Thalassotherapy, stemming from the Greek word for sea, thalassos, is a term coined by La Bonardiere d’Arcachon to describe the usage of sea water for therapeutic purposes and preventative measures based on the belief that immersion in sea water helps revitalize and cleanse the system. For centuries, people have turned to the sea for its rejuvenating properties. The sea covers two-thirds of our planet, and, perhaps as no coincidence, the human body is made of two-thirds water as well.
Bathing in sea water is one of the deepest rooted bathing traditions. For thousands of years, people have sought out the therapeutic benefits of thalassotherapy by soaking in communal sea water baths around the world. The elements of sea water, particularly trace elements, may affect our metabolic levels. Researchers point out the almost uncanny similarity between sea water and human plasma, our intercellular fluid. It is believed that such elements may also help to firm and tone the skin’s appearance.
Today, re-creation of these benefits in a spa or home setting have become possible with seaweed based treatments and baths. Seaweed is a concentration of seawater. The seaweed plant has no roots so it feeds through osmosis, absorbing minerals and vitamins from the seawater. Because of its feeding process, seaweed becomes a dense concentration of vitamins, minerals, trace elements, macro elements, phytohormones and amino acids.
Not everyone can open a sea-side spa that incorporates seawater into their treatments. Here are some ways you can implement thalassotherapy at your spa or salon anywhere.
If your spa has a whirlpool or bath, you can offer your clients seaweed baths. Seaweed baths made with Laminaria digitata & Ascophyllum nodosum sea plants provide hydrating, nourishing, and anti-oxidant properties and these seaweeds are natural sources of 12 vitamins including B12, C, E, K and Beta Carotene, 18 amino acids, and 42 trace elements. To use, fill the tub with water 101ºF (38ºC), add 1 fl. oz (30ml) seaweed bath and allow your client to rest for 15-20 minutes. Follow the bath with a seaweed body cream massage. Implement this into your spa menu if your facility partners with a gym, or is located near one, to help relax clients after working out.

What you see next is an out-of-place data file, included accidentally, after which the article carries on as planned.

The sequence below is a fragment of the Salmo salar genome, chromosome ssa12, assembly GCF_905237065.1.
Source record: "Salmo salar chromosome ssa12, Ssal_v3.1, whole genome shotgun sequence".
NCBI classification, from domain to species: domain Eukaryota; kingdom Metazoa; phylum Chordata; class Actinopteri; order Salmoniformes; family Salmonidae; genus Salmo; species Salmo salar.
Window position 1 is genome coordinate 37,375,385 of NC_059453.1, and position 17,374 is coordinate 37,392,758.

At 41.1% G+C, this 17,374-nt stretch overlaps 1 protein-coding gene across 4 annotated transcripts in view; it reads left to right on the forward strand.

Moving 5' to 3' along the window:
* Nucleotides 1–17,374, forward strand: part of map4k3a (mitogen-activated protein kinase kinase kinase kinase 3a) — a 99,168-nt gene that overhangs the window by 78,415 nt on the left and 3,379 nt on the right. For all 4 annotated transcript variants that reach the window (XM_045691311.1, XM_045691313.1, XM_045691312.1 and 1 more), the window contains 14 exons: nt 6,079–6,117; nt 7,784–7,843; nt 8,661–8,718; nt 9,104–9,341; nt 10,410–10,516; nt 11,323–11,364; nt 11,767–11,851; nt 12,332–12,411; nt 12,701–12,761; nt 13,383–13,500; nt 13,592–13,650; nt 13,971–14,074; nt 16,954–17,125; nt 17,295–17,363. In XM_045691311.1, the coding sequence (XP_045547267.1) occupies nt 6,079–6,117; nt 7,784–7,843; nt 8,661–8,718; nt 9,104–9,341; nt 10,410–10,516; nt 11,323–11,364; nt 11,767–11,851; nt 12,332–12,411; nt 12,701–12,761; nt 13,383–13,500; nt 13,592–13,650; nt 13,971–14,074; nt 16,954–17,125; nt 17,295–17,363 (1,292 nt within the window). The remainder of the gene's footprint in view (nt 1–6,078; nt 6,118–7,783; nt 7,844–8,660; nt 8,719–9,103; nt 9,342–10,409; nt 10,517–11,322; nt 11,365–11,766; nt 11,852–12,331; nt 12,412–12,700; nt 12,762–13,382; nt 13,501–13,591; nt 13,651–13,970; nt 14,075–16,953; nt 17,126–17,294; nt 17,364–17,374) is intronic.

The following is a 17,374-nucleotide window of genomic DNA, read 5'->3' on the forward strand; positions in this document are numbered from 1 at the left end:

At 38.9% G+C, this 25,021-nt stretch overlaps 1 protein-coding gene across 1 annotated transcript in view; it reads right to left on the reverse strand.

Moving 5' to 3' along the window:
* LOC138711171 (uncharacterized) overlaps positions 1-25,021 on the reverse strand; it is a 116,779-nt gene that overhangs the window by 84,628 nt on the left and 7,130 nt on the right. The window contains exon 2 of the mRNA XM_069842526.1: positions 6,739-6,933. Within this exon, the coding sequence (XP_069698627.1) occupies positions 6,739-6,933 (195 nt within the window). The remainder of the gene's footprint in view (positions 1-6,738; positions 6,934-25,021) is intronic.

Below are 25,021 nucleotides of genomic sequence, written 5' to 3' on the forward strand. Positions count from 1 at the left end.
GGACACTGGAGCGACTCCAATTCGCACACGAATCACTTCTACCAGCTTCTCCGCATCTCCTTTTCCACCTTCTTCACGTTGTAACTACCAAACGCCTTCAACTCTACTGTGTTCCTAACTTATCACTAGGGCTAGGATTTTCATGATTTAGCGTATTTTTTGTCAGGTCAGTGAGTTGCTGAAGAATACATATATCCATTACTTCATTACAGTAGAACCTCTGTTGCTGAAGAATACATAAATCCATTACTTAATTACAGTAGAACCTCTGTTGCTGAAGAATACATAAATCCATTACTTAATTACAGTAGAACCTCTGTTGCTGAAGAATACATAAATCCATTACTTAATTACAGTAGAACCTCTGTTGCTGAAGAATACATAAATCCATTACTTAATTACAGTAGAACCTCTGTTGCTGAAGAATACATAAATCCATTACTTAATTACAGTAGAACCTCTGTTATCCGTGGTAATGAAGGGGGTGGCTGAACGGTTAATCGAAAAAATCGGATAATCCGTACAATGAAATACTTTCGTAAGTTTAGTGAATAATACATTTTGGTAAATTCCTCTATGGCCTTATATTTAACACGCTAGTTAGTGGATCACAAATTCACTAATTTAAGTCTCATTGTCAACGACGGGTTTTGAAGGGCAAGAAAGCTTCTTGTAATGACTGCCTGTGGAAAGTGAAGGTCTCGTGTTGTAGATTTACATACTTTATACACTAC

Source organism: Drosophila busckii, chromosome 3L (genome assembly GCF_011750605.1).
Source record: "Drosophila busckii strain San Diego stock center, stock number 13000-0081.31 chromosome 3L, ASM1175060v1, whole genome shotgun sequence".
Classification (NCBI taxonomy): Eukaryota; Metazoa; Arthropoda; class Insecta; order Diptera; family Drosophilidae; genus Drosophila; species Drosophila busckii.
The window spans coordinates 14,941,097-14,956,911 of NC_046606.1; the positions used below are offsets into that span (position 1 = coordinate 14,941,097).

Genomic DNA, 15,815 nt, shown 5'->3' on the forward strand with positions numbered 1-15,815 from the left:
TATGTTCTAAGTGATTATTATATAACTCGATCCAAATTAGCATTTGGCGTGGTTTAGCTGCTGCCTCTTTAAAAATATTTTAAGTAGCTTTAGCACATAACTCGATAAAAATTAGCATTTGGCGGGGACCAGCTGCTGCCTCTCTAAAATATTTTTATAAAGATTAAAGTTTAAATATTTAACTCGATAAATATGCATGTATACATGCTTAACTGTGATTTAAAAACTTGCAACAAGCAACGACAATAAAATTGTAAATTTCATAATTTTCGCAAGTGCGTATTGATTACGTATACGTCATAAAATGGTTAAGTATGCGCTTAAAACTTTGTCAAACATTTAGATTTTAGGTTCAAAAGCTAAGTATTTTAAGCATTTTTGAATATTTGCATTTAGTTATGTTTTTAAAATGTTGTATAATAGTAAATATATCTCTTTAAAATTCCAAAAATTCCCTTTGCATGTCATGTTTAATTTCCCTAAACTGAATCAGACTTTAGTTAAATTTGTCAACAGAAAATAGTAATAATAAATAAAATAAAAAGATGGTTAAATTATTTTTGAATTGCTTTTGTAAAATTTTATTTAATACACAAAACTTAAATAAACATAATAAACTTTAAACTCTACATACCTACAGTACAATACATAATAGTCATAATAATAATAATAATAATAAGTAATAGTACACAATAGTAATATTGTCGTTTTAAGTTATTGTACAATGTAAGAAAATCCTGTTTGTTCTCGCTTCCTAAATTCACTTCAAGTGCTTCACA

Also perfect to help relax and invigorate is a seaweed body mask with mint. To begin, exfoliate the body with dry brushing. Then, heat the body mask to 98°F and apply seaweed body mask evenly with your hands or brush. Then, wrap up the client with the Mylar sheets and let him/her rest for 15-20 minutes, then rinse off seaweed mask. Finish with a 20 minute massage. Skin will look and feel more firm, supple and hydrated.
5. Getting Started – Basic Protocol for in-spa Hydrotherapy Treatment
How to begin hydrotherapy at your salon? This basic protocol can be upgraded with many additional services either before or after the bath.
Hydrotherapy Treatment (Balneotherapy)
Time: 25 Minutes
Recommended Use: For anyone seeking to relax and de-stress.
Frequency: Weekly for best results
- Put 1 oz of the seaweed bath and 5 drops of customized essential oil extracts the into hydrotherapy tub.
- Perform underwater massage for 10 minutes.
- Turn on all jets to let the client experience the full thalassotherapy benefits for 10 minutes. You can suggest a facial mask upgrade to be applied while the client is continuing his/her soak.
- Turn off the tub. Cool down the client with a hand held shower for 5 minutes.
- Offer the client a towel, robe and slippers.
- Finish off with a light relaxing massage with a seaweed body cream.
- Offer the client a glass of cold water.
- The client must rest for 20 minutes following the Hydrotherapy treatment.
- After the client has rested recommend an at home regimen.
*Note: Not recommended for clients with high blood pressure or those who are pregnant.
Contraindications and Precautions:
As with every procedure, there are precautions and contraindications that need to be considered before having or administering any form of hydrotherapy. Common sense must be used when considering if it is prudent for the client to have hydrotherapy. If the client is ill with fever, stomach upset or any other flu-like symptom, or has a communicable or infectious disease, it is unadvisable to for the client to have a hydrotherapy treatment in a non-medical setting such as a salon or spa.
Other contra-indications include:
- Recent Heart Attack or Resting Angina
- Wound Infection
- Skin Infection
- Recent Neurological Event
- Recent Chemotherapy or Radiotherapy
- Recent Pulmonary Embolism
- Uncontrolled Epilepsy
- Uncontrolled Diabetes
Precautions: You should require your clients to notify you if any of the following are present and ensure that special precautions are taken. (Please note that although such conditions may not necessarily prevent the client from entering the pool, you will want to evaluate this prudently on a case-by-case basis).
- Controlled Epilepsy
- High or Low blood pressure
- Poor skin integrity
- Pregnancy or high blood pressure if water exceeds 35°C or 95°F
- Early kidney disease
Have questions about skin care or best practices at your salon or spa? Leave them in the comments below!
*This blog is for informational purposes only and is not intended as medical advice, treatment or diagnosis. Always seek the advice of your doctor or health provider with any questions or concerns you may have about a medical condition.